This is because, he explained, AFH gives young people an emotional outlet. “Having some way of exploring and expressing emotions can really help [teenagers] navigate life, even if they don’t become an artist,” he said.

Wiggins attributes the success of AFH to its unique model, which combines aspects of an after school program with that of a job. He noted that it teaches teens how to be good employees, by requiring that they arrive to work on time and are respectful of their colleagues. It also empowers teenagers by encouraging them to sell their own work and earn commissions. Simultaneously, he said, AFH offers forms of support that are more akin to an after-school program. “At a real job, they’re not going to give you a haircut [after work]!” he laughed.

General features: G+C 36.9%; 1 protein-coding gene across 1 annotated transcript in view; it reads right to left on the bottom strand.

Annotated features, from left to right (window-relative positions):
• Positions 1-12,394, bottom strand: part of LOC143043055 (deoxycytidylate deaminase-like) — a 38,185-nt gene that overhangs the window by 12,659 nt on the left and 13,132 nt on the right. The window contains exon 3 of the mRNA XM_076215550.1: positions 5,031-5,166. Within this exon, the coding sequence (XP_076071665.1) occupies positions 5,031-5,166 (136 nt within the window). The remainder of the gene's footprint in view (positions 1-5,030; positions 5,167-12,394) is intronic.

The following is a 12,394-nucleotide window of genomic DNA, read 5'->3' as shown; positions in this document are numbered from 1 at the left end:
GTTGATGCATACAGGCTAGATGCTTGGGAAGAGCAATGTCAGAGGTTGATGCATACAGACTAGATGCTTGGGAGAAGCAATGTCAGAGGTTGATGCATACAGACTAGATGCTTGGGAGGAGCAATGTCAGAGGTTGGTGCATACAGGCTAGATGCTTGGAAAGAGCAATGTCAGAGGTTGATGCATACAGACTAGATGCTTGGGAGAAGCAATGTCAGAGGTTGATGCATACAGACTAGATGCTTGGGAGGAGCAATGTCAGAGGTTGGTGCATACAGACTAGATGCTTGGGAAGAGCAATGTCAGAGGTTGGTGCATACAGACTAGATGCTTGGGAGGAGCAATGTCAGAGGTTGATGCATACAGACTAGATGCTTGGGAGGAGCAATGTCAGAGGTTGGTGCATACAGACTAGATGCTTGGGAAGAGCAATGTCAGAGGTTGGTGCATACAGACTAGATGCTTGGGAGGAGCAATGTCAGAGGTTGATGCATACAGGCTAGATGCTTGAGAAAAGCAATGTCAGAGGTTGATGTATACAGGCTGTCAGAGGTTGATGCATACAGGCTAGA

He remains connected to AFH. Years after wrapping up his mentorship, Wiggins dropped by the studio to say hello and see what the teens and mentors were up to. He recalled how warmly he was welcomed, and said it brought his memories of AFH flooding back.

This visit eventually led to Wiggins co-emceeing AFH’s “Greatest Party on Earth” in 2016, the organization’s largest fundraising event. He was able to share how AFH had impacted his life and help raise money for the organization.

Wiggins said, “It validated all the work and sleepless nights I’d had at college and knowing so little prior to coming to AFH. It was a culmination of everything I had been through as a person and as an artist.”

Written by Lena Novins-Montague.

CREATIVE JOBS FOR CREATIVE TEENS